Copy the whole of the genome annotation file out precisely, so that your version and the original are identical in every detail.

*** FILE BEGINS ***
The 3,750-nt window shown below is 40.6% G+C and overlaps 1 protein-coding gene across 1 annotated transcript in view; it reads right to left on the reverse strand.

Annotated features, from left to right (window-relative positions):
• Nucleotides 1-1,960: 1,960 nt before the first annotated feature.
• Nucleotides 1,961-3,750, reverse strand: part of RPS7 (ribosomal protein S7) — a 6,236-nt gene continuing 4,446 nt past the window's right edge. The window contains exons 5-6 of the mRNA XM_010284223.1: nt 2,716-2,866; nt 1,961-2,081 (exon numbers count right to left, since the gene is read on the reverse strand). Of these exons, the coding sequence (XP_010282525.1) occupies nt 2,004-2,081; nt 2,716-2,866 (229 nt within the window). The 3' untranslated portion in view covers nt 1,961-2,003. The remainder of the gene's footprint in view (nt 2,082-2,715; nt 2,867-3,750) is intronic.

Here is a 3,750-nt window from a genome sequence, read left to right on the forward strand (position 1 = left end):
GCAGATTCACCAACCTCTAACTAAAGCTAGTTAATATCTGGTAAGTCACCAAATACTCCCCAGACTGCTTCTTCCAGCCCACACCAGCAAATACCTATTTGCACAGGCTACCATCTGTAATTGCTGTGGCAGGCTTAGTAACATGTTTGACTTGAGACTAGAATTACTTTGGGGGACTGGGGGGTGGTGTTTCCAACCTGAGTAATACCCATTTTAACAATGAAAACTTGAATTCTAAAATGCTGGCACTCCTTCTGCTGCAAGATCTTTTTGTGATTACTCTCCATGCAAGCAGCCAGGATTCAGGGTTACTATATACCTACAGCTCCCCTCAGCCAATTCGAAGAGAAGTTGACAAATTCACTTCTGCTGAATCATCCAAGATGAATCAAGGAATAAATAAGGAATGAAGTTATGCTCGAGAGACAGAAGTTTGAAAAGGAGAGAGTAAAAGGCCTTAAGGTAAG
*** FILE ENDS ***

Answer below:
The 3,750-nt window shown below is 40.6% G+C and overlaps 1 protein-coding gene across 1 annotated transcript in view; it reads right to left on the reverse strand.

Annotated features, from left to right (window-relative positions):
• Nucleotides 1-1,960: 1,960 nt before the first annotated feature.
• Nucleotides 1,961-3,750, reverse strand: part of RPS7 (ribosomal protein S7) — a 6,236-nt gene continuing 4,446 nt past the window's right edge. The window contains exons 5-6 of the mRNA XM_010284223.1: nt 2,716-2,866; nt 1,961-2,081 (exon numbers count right to left, since the gene is read on the reverse strand). Of these exons, the coding sequence (XP_010282525.1) occupies nt 2,004-2,081; nt 2,716-2,866 (229 nt within the window). The 3' untranslated portion in view covers nt 1,961-2,003. The remainder of the gene's footprint in view (nt 2,082-2,715; nt 2,867-3,750) is intronic.

Here is a 3,750-nt window from a genome sequence, read left to right on the forward strand (position 1 = left end):
GCAGATTCACCAACCTCTAACTAAAGCTAGTTAATATCTGGTAAGTCACCAAATACTCCCCAGACTGCTTCTTCCAGCCCACACCAGCAAATACCTATTTGCACAGGCTACCATCTGTAATTGCTGTGGCAGGCTTAGTAACATGTTTGACTTGAGACTAGAATTACTTTGGGGGACTGGGGGGTGGTGTTTCCAACCTGAGTAATACCCATTTTAACAATGAAAACTTGAATTCTAAAATGCTGGCACTCCTTCTGCTGCAAGATCTTTTTGTGATTACTCTCCATGCAAGCAGCCAGGATTCAGGGTTACTATATACCTACAGCTCCCCTCAGCCAATTCGAAGAGAAGTTGACAAATTCACTTCTGCTGAATCATCCAAGATGAATCAAGGAATAAATAAGGAATGAAGTTATGCTCGAGAGACAGAAGTTTGAAAAGGAGAGAGTAAAAGGCCTTAAGGTAAG